“In any corporation, networking system administrators work closely with employees in business management, so it’s vital that our graduates understand how businesses operate,” says Troell. “With this advanced degree, they will be prepared to take on technological leadership roles in any organization dealing with emerging network technologies.”
Starting in fall 2007, RIT will roll out a master’s degree in software engineering. RIT was the first university in the country to offer an undergraduate program in software engineering.
“Team projects are a key part of the undergraduate curriculum,” says J. Fernando Naveda, chair of the software engineering department in the Golisano College. “We’ve designed the master’s program to also be project centric. Few universities in the nation offer project-centric experience at the software engineering master’s level.”
Students will take courses in which they will learn theory, or register in a practicum course, where they will join a team-based ongoing software development project. The master’s candidates will be required to complete three of these practicums. Based on their experience, academic background and career objectives, students will play a different role each time they register in a practicum course.
Students will be able to tailor their master’s degree, choosing to pursue either a track in software quality or software design. They will also take three elective courses outside of the software engineering field, selecting an area of interest that will best suit their career goals.
“A master’s program that hits on software quality and design is prime for the job environment,” says Naveda. “We know there is a market for this degree because we’ve received numerous inquiries from people in industry. With so many corporations downsizing, skilled workers are looking to retrain themselves in other areas.”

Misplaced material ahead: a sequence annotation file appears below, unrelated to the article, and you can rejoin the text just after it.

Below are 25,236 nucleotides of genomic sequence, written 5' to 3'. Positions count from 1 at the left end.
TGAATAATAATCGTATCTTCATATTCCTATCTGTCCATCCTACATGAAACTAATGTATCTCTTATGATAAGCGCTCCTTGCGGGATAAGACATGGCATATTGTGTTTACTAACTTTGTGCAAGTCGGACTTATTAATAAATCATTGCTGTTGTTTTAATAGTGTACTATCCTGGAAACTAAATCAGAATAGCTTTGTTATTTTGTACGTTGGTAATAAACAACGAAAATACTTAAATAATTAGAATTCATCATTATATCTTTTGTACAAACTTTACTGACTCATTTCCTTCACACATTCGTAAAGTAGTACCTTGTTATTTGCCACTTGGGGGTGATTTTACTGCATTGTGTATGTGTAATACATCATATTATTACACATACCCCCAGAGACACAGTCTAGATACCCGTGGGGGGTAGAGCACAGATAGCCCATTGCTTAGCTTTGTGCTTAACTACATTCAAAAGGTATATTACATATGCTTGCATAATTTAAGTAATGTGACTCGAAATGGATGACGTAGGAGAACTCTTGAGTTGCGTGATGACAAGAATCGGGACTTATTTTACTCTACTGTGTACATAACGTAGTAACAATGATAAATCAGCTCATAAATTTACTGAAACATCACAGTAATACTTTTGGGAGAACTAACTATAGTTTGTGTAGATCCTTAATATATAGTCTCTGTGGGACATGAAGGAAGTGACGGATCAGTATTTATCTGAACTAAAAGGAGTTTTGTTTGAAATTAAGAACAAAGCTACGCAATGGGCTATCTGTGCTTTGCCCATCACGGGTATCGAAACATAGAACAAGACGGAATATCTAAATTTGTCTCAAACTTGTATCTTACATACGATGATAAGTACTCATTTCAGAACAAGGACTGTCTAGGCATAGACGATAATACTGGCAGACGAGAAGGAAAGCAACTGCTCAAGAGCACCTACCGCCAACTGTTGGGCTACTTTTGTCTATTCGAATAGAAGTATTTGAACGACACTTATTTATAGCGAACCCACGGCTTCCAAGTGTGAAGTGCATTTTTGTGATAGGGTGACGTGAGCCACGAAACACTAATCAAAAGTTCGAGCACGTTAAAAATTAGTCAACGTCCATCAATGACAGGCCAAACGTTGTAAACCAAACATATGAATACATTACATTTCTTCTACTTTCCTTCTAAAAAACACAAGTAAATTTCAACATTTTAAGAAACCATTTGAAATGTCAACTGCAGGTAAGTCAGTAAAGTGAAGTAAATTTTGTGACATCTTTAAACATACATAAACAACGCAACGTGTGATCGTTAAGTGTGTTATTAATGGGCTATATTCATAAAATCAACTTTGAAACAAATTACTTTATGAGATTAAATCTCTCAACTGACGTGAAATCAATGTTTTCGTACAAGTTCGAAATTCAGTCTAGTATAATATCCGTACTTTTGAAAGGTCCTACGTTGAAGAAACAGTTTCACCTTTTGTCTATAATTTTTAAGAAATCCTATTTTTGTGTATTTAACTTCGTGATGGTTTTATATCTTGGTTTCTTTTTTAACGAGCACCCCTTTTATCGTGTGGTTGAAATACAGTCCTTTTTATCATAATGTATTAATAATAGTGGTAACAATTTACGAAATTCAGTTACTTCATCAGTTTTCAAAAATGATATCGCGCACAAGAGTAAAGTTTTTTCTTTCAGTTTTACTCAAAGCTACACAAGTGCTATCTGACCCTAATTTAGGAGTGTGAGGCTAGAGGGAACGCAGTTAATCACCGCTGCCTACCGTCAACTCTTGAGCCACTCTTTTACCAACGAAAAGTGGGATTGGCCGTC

For more information about RIT’s Golisano College degree programs call (585) 475-7203 or visit www.gccis.rit.edu.
NOTE: RIT’s B. Thomas Golisano College of Computing and Information Sciences, the largest comprehensive computing college in the nation, was created in 2001 with a gift from B. Thomas Golisano, founder and chairman of Paychex Inc.
The Golisano College offers a Ph.D. program in computing and information sciences. At the graduate level, programs are offered in computer science, information technology, software development and management, computer security and information assurance, learning and knowledge management systems, networking and systems administration, game design and development, and software engineering. At the undergraduate level, degree programs are offered in computer science, information technology, applied network and systems administration, software engineering, new media and medical informatics.
Founded in 1829, RIT is internationally recognized as a leader in computing, engineering, imaging technology, fine and applied arts, and education for the deaf. RIT enrolls more than 15,500 students in more than 340 undergraduate and graduate programs.